When choosing a fertility center, it’s important to choose wisely and at IVFMD, we are proud of our success rates.
LIVE BIRTH RATES – FRESH EMBRYOS
Preliminary Primary Outcome per Egg Retrieval Cycle Using Patient’s Own Eggs (2016): This is the chance of a live birth after a cycle is initiated for egg retrieval.
LIVE BIRTH RATES – FROZEN EMBRYOS
Preliminary Subsequent Outcome for Frozen Cycles (2016): This is the chance of a live birth after thawing of frozen egg or embryo after the first embryo transfer has been completed or the time between the egg retrieval and the thaw cycle start dates is greater than one year.
What are my chances of getting pregnant/having a baby?
Your chances depend on your specific situation. Pregnancy is a very complex process that depends on the availability of “good” eggs and “good” sperm, as well as a uterus and hormone system that will produce a happy environment for implantation of an embryo. Some of the factors that help our fertility specialists determine your chances of getting pregnant include:
How well the patient’s ovaries work
Whether the intended father has sufficient and good quality sperm
Your lifestyle, including habits such as exercise, smoking, diet, etc.
For these reasons, we can only estimate a pregnancy rate based on each couple’s unique circumstances.
Can you calculate the possibility for successful pregnancy?
Pregnancy rates can be calculated based on the number of patients beginning treatment, the number of patients going for egg retrieval, or the number of patients having an embryo transfer. Each of these gives information to a clinician or embryologist, but most patients are interested in the probability of having a live birth once he or she starts treatment. This is often referred to as the live birth rate per initiated IVF cycle.
The problem with this statistic is that the data are always about one year old, as one must wait for a baby to be born to count it as a live birth. Because of this, pregnancy rates sometimes include live births as well as those that are still in the uterus but have not yet been born. This is often referred to as the ongoing pregnancy rate. This pregnancy rate is usually a little bit higher than the live birth rate, but it is usually the most current pregnancy rate and reflects any recent technologies or changes that have been introduced into the clinic and laboratory.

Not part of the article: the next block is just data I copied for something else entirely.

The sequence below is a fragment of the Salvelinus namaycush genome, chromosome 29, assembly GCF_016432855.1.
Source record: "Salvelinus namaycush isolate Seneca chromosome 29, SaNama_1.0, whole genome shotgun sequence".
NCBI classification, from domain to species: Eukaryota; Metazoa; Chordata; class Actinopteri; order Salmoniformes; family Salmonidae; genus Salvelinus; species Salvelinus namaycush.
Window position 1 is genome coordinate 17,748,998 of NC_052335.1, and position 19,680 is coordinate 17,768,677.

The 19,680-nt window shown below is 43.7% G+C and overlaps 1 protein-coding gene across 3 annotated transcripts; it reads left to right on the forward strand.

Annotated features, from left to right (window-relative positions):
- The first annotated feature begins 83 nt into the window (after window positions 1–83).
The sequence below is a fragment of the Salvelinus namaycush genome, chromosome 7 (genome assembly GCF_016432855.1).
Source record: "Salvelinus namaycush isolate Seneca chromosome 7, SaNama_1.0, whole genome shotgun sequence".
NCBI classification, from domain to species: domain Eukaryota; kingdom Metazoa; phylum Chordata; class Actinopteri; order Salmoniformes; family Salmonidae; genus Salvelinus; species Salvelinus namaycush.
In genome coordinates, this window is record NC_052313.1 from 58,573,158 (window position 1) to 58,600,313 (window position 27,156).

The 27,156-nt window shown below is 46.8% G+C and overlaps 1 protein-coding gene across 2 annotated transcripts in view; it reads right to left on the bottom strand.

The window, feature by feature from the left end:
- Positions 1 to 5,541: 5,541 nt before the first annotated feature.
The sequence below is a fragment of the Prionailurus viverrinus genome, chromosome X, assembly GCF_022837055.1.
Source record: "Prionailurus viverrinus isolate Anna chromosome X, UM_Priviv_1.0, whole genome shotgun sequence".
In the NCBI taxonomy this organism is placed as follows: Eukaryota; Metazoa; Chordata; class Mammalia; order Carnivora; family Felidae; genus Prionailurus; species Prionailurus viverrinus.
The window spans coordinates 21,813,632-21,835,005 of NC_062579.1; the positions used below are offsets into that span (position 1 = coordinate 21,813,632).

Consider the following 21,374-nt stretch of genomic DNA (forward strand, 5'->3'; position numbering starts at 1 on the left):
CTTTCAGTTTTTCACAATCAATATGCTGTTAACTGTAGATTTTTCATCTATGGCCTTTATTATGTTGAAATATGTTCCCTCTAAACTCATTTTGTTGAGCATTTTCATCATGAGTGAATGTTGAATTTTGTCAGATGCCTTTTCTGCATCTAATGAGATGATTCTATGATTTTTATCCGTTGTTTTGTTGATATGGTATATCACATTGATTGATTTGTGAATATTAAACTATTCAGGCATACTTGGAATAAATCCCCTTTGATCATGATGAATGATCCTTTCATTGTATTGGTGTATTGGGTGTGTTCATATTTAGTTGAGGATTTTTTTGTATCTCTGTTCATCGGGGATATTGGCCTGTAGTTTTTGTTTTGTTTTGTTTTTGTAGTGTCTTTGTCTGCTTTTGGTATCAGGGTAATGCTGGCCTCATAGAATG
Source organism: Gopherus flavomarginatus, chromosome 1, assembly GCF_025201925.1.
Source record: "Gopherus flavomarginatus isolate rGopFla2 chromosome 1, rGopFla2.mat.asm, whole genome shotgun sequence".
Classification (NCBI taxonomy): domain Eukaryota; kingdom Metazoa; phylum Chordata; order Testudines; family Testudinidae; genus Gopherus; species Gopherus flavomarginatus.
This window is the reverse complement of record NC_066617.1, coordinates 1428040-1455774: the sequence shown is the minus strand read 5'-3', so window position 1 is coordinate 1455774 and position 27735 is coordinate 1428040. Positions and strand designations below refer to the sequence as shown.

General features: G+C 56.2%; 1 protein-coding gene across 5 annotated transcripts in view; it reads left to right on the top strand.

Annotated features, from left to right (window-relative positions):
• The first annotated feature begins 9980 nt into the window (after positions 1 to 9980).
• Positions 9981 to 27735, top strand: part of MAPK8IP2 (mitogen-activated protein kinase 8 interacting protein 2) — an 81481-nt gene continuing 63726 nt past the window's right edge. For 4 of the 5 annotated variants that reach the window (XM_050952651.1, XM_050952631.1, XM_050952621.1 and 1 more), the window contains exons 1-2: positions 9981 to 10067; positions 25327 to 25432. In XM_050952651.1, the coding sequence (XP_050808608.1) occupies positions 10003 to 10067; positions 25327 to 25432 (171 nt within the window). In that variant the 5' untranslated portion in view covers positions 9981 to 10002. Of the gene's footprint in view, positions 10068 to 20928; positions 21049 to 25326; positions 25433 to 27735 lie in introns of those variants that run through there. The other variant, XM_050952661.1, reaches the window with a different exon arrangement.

One other important statistic is what is called the implantation rate. This is a measurement of the chances that a single embryo will implant in the uterus. By using this statistic, one can better understand the chances of having more than one embryo implant in the uterus, and this may aid a patient and the doctor in determining whether to transfer one or two embryos.
Implantation rates, as well as the other pregnancy rates mentioned above, are typically broken down by female age groups. The common age categories are: <35, 36-37, 38-39, and >40.
How should I choose a fertility center?
All fertility centers are required to report to the CDC. IVFMD voluntarily reports their statistics to the Society for Assisted Reproductive Technologies (SART), which then forwards them to the Centers for Disease Control (CDC). For reasons previously mentioned, these statistics, are usually at least two years old. As an example, for 2017, the most recent statistics compiled by SART are for 2015.
Using these data to compare success between different clinics may be misleading for several reasons. For example, a clinic with the highest pregnancy rates may not be the best clinic, as they may achieve their higher rate by transferring more embryos to the uterus and therefore increasing the risks to both mother and child. SART has guidelines for the number of embryos to transfer in order to decrease risks to mother and child, and IVFMD strictly adheres to those guidelines. For this reason, it is always important to examine the mean number of embryos transferred. Another example to show why it may be misleading to compare IVF clinics is that one center may not allow certain groups of women to undergo IVF for fear they will lower their pregnancy rates.